Posted by Andrew Sternlight on Sep 24, 2011 | Tags: netflix, pricing | 1 comment
Network effects invite strategic blunders.Just as mobilizing many participants is necessary in order to deliver value, losing participants can destroy a company.
On July 13 this year, Netflix announced that it would separate its DVD-by-mail from its instant streaming video businesses into a new company, quirkily named Qwikster.Netflix also effectively doubled prices, from $7.99 for its traditional DVD+instant package to $7.99 for each, purchased via two separate billing systems on two distinct, nonintegrated Netflix and Qwikster sites.
During the following two months, the announcement ignited 17,000 comments on the company blog and Netflix reported that a million of its 25 million U.S. customers had dropped their subscriptions—only the second time in its history that it experienced a drop.Netflix’s stock price has fallen 52% since the announcement.
Of course, as we know from the eBay Partner Network, blog-based rally cries do not necessarily signal poor strategic judgment, and only time will tell whether Netflix’s decision was prescient or naïve.But it’s hard not to question Netflix’s decision in a context where network effects matter so much.
Netflix’s business is built into a two-sided market between content-viewing users and the entertainment studios that produce that content.Here, the value of Netflix’s service depends upon the number and identity of users and studios connected to the service.Users want more high-quality movies from more studios, and studios want more users to view their content, but links between users and the produced or not-yet-produced content they choose to watch are difficult to predict in advance.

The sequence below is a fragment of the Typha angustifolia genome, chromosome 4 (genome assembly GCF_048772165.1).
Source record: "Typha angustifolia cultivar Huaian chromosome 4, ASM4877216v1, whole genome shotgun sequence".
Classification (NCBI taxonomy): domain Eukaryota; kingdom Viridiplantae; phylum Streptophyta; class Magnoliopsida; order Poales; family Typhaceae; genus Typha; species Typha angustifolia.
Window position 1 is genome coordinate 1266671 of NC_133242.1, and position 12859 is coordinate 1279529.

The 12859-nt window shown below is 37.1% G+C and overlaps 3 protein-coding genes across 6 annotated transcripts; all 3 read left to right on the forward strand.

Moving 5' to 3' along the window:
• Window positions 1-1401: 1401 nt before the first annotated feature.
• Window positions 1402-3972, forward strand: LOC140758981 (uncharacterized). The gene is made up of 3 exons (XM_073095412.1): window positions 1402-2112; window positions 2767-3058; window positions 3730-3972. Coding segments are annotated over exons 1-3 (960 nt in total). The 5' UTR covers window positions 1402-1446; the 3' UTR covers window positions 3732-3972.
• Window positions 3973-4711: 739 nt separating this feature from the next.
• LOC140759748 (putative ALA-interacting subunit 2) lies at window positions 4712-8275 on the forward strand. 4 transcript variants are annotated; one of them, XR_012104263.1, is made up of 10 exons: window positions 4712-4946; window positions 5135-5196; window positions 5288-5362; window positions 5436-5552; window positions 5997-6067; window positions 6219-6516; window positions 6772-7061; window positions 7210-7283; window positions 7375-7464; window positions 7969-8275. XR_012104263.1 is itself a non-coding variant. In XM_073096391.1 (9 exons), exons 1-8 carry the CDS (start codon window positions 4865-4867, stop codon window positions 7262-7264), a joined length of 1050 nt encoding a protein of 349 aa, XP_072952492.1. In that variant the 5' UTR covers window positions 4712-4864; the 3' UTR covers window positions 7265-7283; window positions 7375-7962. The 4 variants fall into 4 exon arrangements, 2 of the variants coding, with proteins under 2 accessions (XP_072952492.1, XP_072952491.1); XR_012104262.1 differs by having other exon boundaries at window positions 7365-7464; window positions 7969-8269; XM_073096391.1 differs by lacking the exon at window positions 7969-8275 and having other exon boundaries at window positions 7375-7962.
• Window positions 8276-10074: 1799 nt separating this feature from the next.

When Netflix lost its 1 million users, it also lost the value those users had provided to the network.(If we try to apply Metcalfe’s Law to a two-sided network here, the company lost about 2 times its network coefficient.)
But, more interestingly, Netflix’s decision did not just weaken its network’s membership.Instead, it snapped apart and disaggregated one strong network into two more brittle networks—Netflix’s streaming video and Qwikster’s DVD-by-mail.
The combination of those products had been key to the company’s compelling value proposition, which Netflix readily admitted in its 2010 Annual Report:
The $305.6 million increase in our revenues was primarily a result of the 26.6% growth in the average number of paying subscribers arising from increased consumer awareness of the compelling value proposition of streaming and DVDs by mail for one low price . . . . (italics added)
Moreover, Netflix’s uniquely large library of DVD titles (currently over 100,000) attracted a loyal installed base (many early adopters of its introductory service in 1997), which motivated their use of the much more limited library of videos instantly available for streaming (currently 20,000, and dominated by less-frequented independent titles).Prior to the separation, users could search for a film in both databases at once, and then upon discovering how the content was available, select it into their DVD and/or instant queue(s).In a market where differentiation relies on the volume and quality of a library, the synergy between the instant and mail-order products, driven by Netflix’s format-agnostic aggregation of content, attracted users, which in turn attracted studios.